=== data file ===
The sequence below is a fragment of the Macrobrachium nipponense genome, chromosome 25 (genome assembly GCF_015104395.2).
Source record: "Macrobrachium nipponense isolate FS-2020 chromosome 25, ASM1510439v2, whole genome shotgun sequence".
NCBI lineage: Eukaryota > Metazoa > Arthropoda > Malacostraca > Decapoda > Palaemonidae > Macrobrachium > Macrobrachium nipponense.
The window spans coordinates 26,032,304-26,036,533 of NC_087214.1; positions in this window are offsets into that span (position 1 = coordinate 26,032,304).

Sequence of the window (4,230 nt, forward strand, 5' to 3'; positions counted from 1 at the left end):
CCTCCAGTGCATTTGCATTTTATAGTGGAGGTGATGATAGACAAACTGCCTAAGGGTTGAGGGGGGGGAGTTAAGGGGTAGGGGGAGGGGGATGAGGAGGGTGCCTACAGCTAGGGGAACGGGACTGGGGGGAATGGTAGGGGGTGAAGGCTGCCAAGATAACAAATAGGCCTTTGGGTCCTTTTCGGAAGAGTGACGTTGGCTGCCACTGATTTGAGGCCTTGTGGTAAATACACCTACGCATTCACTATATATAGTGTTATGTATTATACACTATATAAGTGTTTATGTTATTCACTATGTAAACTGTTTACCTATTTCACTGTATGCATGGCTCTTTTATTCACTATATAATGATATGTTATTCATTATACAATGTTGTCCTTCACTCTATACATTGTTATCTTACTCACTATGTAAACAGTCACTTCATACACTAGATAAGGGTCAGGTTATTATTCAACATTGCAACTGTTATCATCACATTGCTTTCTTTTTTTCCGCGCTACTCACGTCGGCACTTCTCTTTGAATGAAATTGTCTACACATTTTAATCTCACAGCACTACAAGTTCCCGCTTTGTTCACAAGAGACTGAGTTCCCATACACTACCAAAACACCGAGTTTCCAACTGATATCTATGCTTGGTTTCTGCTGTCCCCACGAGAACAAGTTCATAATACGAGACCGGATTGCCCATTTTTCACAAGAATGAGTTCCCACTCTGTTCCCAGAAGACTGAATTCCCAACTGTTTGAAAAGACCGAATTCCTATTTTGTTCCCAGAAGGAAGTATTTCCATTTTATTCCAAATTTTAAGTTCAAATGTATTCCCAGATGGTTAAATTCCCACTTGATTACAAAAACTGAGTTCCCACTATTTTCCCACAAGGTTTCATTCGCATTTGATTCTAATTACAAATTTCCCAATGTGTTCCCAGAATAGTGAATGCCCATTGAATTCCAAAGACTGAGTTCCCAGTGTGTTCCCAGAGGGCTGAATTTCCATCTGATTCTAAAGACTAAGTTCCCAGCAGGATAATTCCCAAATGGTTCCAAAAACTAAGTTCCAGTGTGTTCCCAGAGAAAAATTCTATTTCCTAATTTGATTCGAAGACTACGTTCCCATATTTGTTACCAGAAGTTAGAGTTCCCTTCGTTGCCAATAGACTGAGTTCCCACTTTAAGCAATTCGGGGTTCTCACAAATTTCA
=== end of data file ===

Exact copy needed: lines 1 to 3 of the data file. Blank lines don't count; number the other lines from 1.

The sequence below is a fragment of the Macrobrachium nipponense genome, chromosome 25 (genome assembly GCF_015104395.2).
Source record: "Macrobrachium nipponense isolate FS-2020 chromosome 25, ASM1510439v2, whole genome shotgun sequence".
NCBI lineage: Eukaryota > Metazoa > Arthropoda > Malacostraca > Decapoda > Palaemonidae > Macrobrachium > Macrobrachium nipponense.